The EU stares down Orban
Serial political blackmailer Viktor Orban, Hungary’s prime minister, upset other EU leaders in December by vetoing a plan meant to provide Ukraine with a multi-year €50 billion EU aid package. The EU must, Orban insisted, pledge to revisit the plan each year the money was scheduled for disbursement – with any member retaining the right to veto the plan midstream.
This is money Kyiv needs to keep the lights on, and to pay pensions and salaries, as its war with Russia grinds on. Growing uncertainty over the future of US aid for Ukraine tied to America’s November elections added urgency to the request.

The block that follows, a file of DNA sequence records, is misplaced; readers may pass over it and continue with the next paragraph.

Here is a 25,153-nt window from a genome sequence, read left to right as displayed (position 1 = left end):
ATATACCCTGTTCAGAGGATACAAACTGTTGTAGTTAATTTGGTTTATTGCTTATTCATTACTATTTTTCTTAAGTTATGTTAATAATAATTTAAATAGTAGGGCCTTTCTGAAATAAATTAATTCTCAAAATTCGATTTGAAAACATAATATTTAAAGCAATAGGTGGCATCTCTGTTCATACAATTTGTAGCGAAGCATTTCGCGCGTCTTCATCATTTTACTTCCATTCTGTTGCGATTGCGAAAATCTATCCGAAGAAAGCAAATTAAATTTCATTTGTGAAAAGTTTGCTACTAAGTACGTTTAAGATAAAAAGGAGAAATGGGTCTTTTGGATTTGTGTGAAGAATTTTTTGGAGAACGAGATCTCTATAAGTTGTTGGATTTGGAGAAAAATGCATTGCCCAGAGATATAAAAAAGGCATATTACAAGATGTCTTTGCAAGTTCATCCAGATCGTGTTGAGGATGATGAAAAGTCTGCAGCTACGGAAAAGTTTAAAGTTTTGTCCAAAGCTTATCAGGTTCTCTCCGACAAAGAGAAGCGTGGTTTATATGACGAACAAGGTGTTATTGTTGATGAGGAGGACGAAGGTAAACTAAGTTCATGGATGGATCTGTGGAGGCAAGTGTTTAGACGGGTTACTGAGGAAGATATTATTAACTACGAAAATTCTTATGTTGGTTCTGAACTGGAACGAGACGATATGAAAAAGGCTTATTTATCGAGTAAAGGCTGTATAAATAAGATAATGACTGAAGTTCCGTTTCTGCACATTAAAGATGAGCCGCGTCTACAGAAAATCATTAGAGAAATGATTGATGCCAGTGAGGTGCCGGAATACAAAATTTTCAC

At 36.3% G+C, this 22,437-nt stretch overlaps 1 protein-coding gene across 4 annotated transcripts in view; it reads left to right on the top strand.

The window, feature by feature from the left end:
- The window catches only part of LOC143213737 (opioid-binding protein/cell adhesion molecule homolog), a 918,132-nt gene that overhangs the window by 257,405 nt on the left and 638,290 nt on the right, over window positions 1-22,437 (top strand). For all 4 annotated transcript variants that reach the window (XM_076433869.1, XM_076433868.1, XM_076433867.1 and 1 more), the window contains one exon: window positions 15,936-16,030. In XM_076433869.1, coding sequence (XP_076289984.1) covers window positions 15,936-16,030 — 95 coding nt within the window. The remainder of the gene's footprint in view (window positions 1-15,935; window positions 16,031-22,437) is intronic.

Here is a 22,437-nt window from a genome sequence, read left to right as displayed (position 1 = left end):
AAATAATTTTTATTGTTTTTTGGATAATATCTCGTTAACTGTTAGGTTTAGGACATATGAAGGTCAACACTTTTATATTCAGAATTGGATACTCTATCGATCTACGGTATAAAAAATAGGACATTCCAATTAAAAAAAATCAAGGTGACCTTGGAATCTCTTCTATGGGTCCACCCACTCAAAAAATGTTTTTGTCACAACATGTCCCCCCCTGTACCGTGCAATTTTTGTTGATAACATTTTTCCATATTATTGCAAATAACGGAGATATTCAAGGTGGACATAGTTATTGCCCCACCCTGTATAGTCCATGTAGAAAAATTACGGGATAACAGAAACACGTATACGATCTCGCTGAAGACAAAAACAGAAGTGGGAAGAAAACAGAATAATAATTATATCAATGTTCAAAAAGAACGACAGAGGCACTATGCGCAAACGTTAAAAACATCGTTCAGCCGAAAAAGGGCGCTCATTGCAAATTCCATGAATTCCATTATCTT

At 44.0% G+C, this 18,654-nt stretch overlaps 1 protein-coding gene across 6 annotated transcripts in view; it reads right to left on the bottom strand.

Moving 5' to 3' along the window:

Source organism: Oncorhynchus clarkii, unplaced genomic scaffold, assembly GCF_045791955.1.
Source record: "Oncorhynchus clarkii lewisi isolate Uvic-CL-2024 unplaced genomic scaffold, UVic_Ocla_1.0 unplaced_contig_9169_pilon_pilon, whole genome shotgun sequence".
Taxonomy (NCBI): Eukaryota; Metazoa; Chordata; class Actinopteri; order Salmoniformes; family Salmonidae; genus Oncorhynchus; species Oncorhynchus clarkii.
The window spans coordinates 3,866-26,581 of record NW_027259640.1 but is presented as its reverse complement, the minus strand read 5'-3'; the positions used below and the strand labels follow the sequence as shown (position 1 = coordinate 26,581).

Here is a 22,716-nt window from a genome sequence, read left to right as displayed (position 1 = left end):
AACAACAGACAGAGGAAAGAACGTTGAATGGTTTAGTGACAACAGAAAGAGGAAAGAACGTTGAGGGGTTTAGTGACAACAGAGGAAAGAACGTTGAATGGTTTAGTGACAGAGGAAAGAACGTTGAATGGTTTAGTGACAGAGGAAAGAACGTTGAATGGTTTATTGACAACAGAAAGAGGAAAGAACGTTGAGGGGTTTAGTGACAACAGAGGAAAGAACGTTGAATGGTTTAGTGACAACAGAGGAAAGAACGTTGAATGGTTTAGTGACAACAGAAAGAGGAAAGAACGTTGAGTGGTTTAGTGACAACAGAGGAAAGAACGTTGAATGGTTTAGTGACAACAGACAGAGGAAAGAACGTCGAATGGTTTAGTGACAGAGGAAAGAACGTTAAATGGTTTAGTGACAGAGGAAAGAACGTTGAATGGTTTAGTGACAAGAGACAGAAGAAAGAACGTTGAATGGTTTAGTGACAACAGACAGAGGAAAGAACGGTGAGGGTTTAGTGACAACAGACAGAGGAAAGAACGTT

Leaders of the other 26 EU member states had decided that Orban wanted to use future veto threats to give himself more long-term negotiating leverage to win new EU concessions, and at a summit meeting on Thursday, they drew a line. Possibly in exchange for quicker disbursement of the remainder of €20 billion in EU funds already earmarked for Hungary – money currently locked up over corruption and human rights concerns – Orban accepted a plan that allows for future reviews of the Ukraine plan, but without a future veto.
In short, the EU played hardball, and Orban caved.